Published: 02-12-2008 00:00 | Updated: 26-11-2013 10:24

Kurds have poorer psychological health than Swedes

[PRESS RELEASE 1 December 2008] Kurds who live in Sweden but were born abroad experience poorer psychological and physical health than persons born and raised in Sweden according to a new doctoral dissertation from Karolinska Institutet. Researcher Marina Taloyan explains that many Kurds in Sweden lack a sense of freedom, feel they are not in charge of their own lives, and are worried about the political situation in their home country. Primary health care has an important role to play in providing assistance and support.

Poor psychological well-being, pain, gastrointestinal complaints, worry, and anxiety are everyday experiences for many foreign-born Kurds in Sweden. This is one of the findings described in the Karolinska Institutet doctoral dissertation "Health, migration, and quality of life among Kurdish immigrants in Sweden." There are approximately 50,000 to 60,000 Kurds in Sweden today and most came here for political reasons.

The researcher behind the dissertation, Marina Taloyan of the Center for Family and Community Medicine in Stockholm, is not surprised by the results:

Marina Taloyan
Marina TaloyanPhoto: CeFAM

"The rate of ill health is high among all immigrants, and many Kurds are in a particularly vulnerable situation. Kurds are the largest ethnic group in the world without their own state, and many have had traumatic experiences. New living circumstances and a feeling of powerlessness in Sweden also mean that many feel that they are not a part of the new society."

Marina Taloyan has investigated the association between ethnicity, migration, and self-reported health among Kurds born outside Sweden, comparing their self-reported health to that of native-born Swedes. She looked at a representative sample of 214 Kurdish and 2819 Swedish men and women between 27 and 60 years old. To learn more about the life journeys of the Kurds, she interviewed a number of Kurdish men in greater detail.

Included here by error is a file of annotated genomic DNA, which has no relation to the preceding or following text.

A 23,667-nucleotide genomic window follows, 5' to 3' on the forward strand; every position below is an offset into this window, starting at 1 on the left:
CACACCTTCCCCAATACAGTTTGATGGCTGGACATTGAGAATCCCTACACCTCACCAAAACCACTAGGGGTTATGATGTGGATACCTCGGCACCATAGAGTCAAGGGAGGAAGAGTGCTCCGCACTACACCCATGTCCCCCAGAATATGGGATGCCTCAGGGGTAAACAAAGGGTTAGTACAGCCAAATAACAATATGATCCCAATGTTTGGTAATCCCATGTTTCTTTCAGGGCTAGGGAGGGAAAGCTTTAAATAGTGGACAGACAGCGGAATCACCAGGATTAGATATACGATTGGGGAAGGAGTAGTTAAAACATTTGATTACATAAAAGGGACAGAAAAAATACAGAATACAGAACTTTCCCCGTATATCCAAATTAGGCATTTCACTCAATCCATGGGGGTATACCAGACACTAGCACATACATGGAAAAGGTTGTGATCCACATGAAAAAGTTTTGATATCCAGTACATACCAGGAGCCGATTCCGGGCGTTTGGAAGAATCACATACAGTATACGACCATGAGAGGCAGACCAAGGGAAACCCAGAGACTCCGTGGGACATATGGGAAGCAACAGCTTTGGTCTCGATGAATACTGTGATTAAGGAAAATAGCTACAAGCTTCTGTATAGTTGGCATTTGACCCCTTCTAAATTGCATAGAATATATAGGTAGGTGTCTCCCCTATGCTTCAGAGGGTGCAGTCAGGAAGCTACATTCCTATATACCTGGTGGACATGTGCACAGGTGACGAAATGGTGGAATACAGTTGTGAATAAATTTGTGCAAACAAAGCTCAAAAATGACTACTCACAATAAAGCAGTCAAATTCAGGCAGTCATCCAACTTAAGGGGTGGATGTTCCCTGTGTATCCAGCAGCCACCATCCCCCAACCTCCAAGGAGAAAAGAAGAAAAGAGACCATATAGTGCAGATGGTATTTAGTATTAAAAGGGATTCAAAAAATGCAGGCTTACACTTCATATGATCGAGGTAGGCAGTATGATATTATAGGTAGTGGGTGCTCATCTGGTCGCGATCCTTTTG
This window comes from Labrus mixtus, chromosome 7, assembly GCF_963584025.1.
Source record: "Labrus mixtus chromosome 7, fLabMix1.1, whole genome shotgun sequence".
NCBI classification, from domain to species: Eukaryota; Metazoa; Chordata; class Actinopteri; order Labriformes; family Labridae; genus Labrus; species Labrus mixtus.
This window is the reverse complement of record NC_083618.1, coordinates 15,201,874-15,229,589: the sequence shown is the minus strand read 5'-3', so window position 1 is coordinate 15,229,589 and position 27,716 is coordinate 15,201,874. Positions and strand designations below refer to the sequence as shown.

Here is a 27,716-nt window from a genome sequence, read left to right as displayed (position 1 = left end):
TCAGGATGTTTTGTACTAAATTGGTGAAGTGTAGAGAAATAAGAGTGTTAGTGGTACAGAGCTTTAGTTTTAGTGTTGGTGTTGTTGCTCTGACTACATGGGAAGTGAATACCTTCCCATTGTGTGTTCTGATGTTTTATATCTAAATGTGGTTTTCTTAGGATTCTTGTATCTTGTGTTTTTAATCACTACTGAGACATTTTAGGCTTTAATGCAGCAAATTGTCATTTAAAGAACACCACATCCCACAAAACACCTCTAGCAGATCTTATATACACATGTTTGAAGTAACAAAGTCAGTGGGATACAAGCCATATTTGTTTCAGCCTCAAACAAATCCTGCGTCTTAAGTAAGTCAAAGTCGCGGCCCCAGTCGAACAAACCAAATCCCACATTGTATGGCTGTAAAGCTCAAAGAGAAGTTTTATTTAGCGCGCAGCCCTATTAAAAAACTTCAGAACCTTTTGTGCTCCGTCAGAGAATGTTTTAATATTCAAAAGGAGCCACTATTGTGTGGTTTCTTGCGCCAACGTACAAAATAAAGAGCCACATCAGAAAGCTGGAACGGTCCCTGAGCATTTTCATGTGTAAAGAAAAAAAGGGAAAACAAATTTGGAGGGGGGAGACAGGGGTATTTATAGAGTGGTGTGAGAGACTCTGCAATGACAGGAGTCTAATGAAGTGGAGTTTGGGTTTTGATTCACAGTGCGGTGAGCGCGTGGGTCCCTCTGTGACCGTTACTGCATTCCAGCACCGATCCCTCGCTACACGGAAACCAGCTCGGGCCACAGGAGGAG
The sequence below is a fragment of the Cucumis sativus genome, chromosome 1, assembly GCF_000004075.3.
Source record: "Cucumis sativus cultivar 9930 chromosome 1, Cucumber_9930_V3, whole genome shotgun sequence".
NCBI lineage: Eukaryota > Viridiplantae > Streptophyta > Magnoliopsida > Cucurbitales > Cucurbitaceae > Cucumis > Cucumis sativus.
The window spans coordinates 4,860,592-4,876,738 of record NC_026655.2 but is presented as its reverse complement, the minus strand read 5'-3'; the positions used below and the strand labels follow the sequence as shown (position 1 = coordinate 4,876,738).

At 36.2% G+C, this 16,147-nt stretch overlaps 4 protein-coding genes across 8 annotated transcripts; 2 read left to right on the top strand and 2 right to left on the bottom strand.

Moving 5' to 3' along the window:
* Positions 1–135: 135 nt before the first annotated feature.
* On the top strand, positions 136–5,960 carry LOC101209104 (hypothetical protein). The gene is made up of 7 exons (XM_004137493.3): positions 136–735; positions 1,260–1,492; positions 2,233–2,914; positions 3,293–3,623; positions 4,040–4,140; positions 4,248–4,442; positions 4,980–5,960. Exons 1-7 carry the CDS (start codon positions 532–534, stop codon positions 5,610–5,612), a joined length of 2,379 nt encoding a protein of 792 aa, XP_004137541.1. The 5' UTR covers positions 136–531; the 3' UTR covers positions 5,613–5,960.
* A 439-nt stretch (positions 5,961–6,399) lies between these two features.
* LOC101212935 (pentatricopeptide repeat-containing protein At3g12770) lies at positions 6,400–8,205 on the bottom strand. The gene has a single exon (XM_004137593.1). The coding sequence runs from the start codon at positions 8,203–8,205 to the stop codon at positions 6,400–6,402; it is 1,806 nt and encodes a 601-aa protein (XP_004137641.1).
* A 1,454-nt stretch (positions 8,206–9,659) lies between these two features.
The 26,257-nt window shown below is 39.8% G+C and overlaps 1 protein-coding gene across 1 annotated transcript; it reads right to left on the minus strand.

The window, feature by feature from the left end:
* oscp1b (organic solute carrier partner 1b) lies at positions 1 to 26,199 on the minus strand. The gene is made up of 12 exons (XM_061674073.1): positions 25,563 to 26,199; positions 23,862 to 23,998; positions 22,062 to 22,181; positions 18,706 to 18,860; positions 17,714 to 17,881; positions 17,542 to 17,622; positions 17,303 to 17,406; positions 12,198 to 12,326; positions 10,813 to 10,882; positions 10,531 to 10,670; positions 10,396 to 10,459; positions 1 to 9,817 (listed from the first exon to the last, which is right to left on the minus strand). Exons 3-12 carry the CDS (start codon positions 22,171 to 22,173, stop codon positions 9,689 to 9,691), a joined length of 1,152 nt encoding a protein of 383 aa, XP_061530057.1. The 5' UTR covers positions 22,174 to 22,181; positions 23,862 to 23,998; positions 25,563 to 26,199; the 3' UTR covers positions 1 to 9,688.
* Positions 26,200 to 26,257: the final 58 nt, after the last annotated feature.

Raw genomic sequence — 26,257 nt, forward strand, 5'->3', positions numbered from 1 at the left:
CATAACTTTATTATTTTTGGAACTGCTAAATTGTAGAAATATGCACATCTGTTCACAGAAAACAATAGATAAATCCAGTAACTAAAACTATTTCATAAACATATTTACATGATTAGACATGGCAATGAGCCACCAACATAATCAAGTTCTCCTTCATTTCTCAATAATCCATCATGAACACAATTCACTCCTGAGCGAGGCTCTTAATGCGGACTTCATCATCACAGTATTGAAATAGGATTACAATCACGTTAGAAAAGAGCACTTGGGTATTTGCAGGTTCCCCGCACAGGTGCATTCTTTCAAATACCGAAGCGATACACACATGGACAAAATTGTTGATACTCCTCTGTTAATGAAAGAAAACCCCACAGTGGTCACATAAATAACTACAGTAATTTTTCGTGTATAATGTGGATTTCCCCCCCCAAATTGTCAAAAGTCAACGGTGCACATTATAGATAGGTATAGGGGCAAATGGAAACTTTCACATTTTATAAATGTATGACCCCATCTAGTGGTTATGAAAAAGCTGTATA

The dissertation shows that twice as many Kurds as Swedes report that their general health is poor, and that the Kurds experience poor psychological well-being. They have anxiety, gastrointestinal complaints, and musculoskeletal pain more often than Swedes. The situation is consistently worst in Kurdish women.

Researchers believe that the explanation of differences is complex and multifactorial. Important factors that affect health in Kurds include situations and experiences before and after migration. Many of those who experience poor health report that they don't feel free, experience discrimination, and feel they are not in charge of their own lives. Other factors that play an important roll include subjection to violence before migration, feeling worried about the political situation in their home country, and feeling worried about their children's future. The results of the interviews also showed that the greater the feeling of freedom and belonging that the migrants experienced in the new country, the lower the risk of reporting poor health. For some, it is comparatively easy to create a positive new life; for others, more difficult. And some can't make a new start. In these situations, primary health and psychiatric care personnel have a key roll to play in providing assistance and support.

"It's important for health care personnel to be aware of these factors when they meet patients from countries with political instability and persecution," says Taloyan.

She notes that we need more information about health in Kurdish migrants over their life course - both before and after migration - to help them and other groups in similar situations before they fall into deep or acute crisis.

"This is the first study about health in Kurds from Turkey living in Sweden. It would be interesting to learn more, such as why Kurdish women experience poor health. One way to do this would be to interview them about their life experiences before and after migration."


Marina Taloyan

Health, migration and quality of life among kurdish immigrants in Sweden

Department of Neurobiology, Care Sciences and Society, CeFAM, Karolinska Institutet

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